Justice DY Chandrachud, the sole dissenting voice on a Constitutional panel of five judges, delivered a stinging criticism of Aadhaar to a packed hall of about two hundred.
Courtroom 1 of the Supreme Court, the Chief Justice of India’s courtroom, had lawyers, media and visitors lined up well in advance of the 10.45 am time for the judgment. Once Justice Sikri concluded the majority opinion upholding the constitutional validity of Aadhaar, it was Justice Chandrachud’s turn to read out his opinion.
In an emphatic note that emerged as a sharp counter to the one delivered by Justice Sikri minutes earlier, Chandrachud, seated on the right to all the four judges said, “Constitutional guarantees cannot be subject to the vicissitudes of technology”.
The significance of this statement arises not simply from the fact that it goes against the majority opinion upholding the constitutional validity of Aadhaar. It also acknowledges that Aadhaar has “failed to account for and remedy” the serious issues of exclusion. That citizens have been excluded from welfare owing to lack of Aadhaar has been well documented.
However, the majority judges, in delivering their judgment, are satisfied by the arguments presented by the government and the UIDAI on the constitutionality and security of the programme. “This is why it becomes important to pay close attention to what the dissenting judgment has to say,” remarked Raman Jit Singh Chima, founding member of the Internet Freedom Foundation.
Chandrachud observed that usage of Aadhaar is not reasonable and does not stand the test of proportionality, one that the judge himself had laid out in the majority for the Right to Privacy judgment on 24 August 2017. In saying so, “Chandrachud remarked that Aadhar does not respect people’s dignity and privacy under Article 21 of the Constitution,” Chima added.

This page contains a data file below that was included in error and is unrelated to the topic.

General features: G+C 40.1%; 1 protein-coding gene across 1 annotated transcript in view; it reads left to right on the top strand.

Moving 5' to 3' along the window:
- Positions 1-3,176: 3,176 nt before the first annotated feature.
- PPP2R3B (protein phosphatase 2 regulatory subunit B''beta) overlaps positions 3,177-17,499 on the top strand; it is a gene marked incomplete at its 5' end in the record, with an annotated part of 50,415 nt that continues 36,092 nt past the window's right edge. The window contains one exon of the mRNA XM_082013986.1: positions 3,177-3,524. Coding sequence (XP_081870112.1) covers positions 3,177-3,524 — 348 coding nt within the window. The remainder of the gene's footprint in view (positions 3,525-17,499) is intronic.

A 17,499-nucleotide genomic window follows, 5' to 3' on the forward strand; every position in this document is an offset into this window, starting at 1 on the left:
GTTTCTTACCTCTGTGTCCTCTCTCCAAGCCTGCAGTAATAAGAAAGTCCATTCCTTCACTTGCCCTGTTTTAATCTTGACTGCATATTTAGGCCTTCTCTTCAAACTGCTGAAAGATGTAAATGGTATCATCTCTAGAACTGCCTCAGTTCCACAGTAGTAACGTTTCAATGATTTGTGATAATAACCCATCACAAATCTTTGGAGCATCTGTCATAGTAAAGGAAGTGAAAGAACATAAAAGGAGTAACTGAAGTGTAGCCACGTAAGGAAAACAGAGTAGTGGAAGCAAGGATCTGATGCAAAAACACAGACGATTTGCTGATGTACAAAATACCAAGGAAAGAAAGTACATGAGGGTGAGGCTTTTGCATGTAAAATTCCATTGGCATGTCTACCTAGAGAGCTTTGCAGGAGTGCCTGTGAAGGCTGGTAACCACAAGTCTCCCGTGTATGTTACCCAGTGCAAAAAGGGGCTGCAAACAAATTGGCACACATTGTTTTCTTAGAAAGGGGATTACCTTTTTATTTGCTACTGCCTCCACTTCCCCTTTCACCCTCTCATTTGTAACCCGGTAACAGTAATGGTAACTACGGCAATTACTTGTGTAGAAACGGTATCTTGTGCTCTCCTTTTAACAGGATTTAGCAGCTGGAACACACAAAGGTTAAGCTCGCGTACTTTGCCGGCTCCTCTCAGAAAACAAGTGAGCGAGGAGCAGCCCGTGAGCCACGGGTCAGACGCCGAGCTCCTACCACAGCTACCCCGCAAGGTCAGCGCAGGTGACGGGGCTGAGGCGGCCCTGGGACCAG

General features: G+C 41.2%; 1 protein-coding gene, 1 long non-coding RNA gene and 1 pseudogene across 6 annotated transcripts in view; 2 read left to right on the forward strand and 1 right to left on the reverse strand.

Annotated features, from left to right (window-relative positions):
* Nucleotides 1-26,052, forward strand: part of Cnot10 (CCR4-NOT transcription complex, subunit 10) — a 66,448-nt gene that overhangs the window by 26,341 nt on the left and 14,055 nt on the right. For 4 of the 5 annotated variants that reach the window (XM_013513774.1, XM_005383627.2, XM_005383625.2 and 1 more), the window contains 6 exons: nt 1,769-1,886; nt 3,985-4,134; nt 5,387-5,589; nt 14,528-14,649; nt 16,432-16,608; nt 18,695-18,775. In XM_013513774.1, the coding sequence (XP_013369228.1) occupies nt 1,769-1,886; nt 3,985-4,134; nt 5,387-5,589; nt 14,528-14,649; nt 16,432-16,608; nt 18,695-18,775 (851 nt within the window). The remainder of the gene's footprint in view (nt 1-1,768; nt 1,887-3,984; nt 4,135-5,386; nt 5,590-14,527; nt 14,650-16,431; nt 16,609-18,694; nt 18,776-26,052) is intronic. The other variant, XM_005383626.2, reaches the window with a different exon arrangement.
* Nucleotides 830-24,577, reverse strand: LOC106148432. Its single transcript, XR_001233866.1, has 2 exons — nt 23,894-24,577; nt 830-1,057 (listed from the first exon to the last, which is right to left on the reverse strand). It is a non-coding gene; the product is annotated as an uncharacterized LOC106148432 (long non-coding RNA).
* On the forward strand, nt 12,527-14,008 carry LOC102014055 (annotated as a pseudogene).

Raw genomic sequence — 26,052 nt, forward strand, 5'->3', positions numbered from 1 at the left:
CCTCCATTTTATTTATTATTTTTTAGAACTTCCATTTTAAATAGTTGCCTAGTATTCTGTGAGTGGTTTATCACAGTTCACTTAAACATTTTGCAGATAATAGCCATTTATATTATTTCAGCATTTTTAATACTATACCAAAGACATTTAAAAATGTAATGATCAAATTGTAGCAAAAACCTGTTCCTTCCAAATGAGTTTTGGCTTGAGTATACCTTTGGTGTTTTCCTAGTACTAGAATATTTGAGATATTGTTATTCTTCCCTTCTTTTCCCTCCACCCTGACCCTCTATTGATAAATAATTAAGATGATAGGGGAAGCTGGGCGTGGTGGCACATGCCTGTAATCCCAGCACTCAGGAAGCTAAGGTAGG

So, why should Chandrachud’s eloquent dissent matter?
Three points answer this important question.
First, even though a dissenting judgment does not carry force of law, it does leave the door of possibility ajar for it to be referred to a larger bench at a later time.
Second, the majority judges have made a decision that seeks to support the programme of the state and which allows the state to carry on. The majority opinion appears as needing to support the endeavour of the state in giving collective rights over individual rights.
“The minority judgment interprets the case as people’s interest and acknowledges the idea that the state is the one with power and people are the one on whom it will be exercised and therefore the balance has to be maintained,” said legal scholar Usha Ramanthan, who has been at the forefront of the civil campaign against UIDAI.
Third, Chandrachud highlighted the importance of the Rajya Sabha to our Parliamentary democracy. The Aadhaar Bill as a Money Bill does not require debate in the Upper House and only requires passage through Lok Sabha. It is in this context that that the Judge remarked, “Superseding the authority of the Rajya Sabha is in conflict with the constitutional scheme and the legitimacy of democratic institutions. It constitutes a fraud on the Constitution.”
“The ruling party in power may not command a majority in the Rajya Sabha. But the legislative role of that legislative body cannot be obviated by legislating a Bill which is not a Money Bill as a Money Bill,” he added.
The ruling BJP government does not enjoy a majority in the Rajya Sabha.